‘Test of Faith’ film and evolution…

A couple of years ago I blogged about the then up and coming film ‘Test of Faith‘. Here is the trailer-

I had forgotten about the film until reminded recently by Pauline A, and have still not watched the whole thing- although there are lots of clips now on you tube as well as the link above.

The science/religion debate is an old itch that I keep having to scratch. I am not entirely sure why… this was the subject of long discussions with an old friend, no longer with us, and his voice still forms part of the debates in my head.

But I have no interest in ‘proving’ or ‘disproving’ anything- and most of the technical debate just passes me by. However, I am driven to grapple with what it all means– how it relates to the bigger picture.

And also- how we people of faith can remain open and honest when faced with apparently challenging and oppositional science. This has been a subject of some recent conversations, so I thought that a fresh post on this issue might help me (and hopefully  you) to have a chew on this issue again…

In another previous post I said this-

I believe that the poem of life that has been given to us in Genesis is true. I am not a scientist, or a theologian – I am a poet. For poets, truth is given not as a blue print, or a mathematical equation, although these things are wonderful and creative in their own right. Poems bring meaning and beauty in the abstract, in order to make clear the obvious. They are often far more concerned with the ‘why’ questions than the ‘what’ or the ‘how’. Poets should have no fear of scientists, who speak a different language.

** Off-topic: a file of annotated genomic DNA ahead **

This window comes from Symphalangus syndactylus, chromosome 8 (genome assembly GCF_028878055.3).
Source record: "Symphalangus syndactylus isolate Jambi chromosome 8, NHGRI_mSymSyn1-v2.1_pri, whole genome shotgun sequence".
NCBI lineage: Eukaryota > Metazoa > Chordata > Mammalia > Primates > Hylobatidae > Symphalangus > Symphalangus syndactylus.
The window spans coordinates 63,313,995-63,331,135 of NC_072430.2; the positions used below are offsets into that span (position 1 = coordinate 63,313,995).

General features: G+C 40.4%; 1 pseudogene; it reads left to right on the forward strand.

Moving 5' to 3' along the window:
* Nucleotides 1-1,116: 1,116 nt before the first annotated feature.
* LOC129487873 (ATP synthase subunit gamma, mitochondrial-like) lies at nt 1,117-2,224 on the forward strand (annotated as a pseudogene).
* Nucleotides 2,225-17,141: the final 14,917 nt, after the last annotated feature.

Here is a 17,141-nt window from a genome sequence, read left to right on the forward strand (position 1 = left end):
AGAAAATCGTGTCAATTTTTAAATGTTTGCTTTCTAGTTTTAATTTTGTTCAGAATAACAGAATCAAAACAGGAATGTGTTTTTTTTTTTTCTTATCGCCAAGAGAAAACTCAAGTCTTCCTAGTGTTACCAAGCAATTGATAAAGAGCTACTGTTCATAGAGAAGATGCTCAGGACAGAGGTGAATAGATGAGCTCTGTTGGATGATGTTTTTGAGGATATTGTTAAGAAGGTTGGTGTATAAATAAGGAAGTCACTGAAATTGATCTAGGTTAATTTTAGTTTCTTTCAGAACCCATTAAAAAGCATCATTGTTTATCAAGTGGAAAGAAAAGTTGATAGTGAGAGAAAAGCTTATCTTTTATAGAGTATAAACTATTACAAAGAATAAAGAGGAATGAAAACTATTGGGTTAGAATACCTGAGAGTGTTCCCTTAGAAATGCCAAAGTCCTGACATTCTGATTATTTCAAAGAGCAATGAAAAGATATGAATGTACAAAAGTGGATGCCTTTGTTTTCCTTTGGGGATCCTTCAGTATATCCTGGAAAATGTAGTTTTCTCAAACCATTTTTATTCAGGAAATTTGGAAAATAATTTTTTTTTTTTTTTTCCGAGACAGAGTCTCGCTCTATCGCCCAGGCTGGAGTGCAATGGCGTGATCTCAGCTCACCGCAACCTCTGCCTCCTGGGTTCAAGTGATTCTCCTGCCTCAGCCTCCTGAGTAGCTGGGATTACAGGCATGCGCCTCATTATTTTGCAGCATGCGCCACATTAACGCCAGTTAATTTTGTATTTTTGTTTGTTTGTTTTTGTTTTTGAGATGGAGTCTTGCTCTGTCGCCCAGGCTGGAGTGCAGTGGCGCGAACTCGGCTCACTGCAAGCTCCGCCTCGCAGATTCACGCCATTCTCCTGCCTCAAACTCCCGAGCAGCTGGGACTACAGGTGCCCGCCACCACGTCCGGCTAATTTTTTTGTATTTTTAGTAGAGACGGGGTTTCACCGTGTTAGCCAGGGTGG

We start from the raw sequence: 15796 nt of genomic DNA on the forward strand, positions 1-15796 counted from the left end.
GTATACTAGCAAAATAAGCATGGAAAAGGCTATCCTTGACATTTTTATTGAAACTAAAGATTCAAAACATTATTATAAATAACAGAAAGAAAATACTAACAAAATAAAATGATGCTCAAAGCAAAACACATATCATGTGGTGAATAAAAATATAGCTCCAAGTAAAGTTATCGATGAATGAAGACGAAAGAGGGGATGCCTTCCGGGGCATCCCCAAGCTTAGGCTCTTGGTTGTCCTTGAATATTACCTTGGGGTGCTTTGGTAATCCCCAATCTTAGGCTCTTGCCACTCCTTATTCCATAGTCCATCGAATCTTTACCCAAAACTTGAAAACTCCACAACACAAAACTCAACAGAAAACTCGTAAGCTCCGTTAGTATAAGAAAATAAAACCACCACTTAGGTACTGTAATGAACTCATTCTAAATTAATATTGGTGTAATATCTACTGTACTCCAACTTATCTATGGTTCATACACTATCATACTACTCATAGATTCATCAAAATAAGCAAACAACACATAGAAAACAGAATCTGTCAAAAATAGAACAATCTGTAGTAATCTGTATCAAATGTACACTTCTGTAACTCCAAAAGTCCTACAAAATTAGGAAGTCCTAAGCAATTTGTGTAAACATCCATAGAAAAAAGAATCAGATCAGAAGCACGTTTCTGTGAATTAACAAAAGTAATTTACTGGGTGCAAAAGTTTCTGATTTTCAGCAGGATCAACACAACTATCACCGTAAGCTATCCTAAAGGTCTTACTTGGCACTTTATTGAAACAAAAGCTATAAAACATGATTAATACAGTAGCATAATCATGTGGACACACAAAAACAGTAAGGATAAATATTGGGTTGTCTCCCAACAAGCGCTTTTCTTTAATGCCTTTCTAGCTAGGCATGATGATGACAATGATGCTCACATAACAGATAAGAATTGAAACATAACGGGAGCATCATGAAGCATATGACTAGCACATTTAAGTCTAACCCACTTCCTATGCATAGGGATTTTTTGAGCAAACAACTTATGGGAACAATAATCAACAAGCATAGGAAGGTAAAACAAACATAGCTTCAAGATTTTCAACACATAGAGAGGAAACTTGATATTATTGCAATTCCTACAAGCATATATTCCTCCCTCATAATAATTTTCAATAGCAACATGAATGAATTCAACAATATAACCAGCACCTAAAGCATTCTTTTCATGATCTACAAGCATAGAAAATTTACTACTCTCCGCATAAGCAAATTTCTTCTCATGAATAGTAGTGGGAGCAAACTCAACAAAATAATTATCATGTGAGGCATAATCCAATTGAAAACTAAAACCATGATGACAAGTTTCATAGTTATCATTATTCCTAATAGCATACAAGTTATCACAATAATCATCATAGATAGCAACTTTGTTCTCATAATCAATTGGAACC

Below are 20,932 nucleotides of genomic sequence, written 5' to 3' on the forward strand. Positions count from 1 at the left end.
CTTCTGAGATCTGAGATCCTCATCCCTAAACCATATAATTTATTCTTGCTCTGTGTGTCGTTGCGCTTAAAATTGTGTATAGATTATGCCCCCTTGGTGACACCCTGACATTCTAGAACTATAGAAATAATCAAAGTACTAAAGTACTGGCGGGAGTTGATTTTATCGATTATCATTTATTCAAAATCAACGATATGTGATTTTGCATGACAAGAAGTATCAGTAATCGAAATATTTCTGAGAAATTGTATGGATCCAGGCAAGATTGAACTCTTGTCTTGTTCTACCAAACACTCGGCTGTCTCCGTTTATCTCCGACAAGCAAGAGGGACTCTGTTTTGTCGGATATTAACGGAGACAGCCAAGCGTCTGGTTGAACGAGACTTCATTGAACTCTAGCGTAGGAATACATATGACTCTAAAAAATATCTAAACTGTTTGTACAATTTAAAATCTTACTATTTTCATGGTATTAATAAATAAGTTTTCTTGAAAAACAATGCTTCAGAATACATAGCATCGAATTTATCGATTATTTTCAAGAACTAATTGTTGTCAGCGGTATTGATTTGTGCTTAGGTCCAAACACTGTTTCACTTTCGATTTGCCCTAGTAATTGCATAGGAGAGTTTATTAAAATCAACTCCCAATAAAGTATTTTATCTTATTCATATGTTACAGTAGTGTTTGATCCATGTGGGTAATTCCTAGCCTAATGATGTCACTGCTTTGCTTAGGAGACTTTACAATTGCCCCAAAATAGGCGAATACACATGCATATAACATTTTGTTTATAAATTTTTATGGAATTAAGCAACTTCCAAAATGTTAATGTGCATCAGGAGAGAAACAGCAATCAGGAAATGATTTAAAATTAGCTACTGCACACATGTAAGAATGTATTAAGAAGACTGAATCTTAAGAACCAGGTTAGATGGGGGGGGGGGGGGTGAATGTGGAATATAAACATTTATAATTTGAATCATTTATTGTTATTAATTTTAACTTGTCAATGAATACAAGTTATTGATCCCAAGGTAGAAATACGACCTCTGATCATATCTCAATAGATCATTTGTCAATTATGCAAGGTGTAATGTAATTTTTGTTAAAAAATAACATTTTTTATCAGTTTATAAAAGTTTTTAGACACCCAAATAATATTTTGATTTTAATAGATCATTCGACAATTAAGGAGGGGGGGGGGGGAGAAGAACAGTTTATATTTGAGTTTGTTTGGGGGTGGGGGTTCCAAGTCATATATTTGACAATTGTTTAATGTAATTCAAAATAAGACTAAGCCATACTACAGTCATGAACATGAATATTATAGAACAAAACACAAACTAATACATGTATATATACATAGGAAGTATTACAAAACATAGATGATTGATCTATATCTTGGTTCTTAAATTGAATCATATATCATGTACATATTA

As for those of us who have faith in the Creator God, I think we should also have no fear as we read the poem of life from the beginning of Genesis. We do not need to defend, or to stand against the scientific community. It makes us look stupid. Think of those folk in an earlier age who found their world view challenged by those who said that the world was not flat, and that rather than the sun turning around the earth, in fact we seemed to orbit the sun. This was the theological dynamite of the medieval age, and as such, was an idea suppressed by the religious powers of the day.

But God is not defined or limited by science – his was the art that birthed the science in the first place.

There remains however, the issue of evolution- a grand theory that has been used and misused for 150 years to try to make sense of the science. (There is a list of broad positions that Christians appear to have taken up in relation to this issue here.)

A theory that has almost total support in the scientific world in it’s broadest sense. How then do Christian scientists make sense of  faith in the face of such a dominant hegemony? The film seems to deal with this really well- here are a few clips that are well worth watching-

Finally- after all the debates- lets return to the book of the Bible that perhaps above all contains the human search for the meaning behind life- the book of Job-

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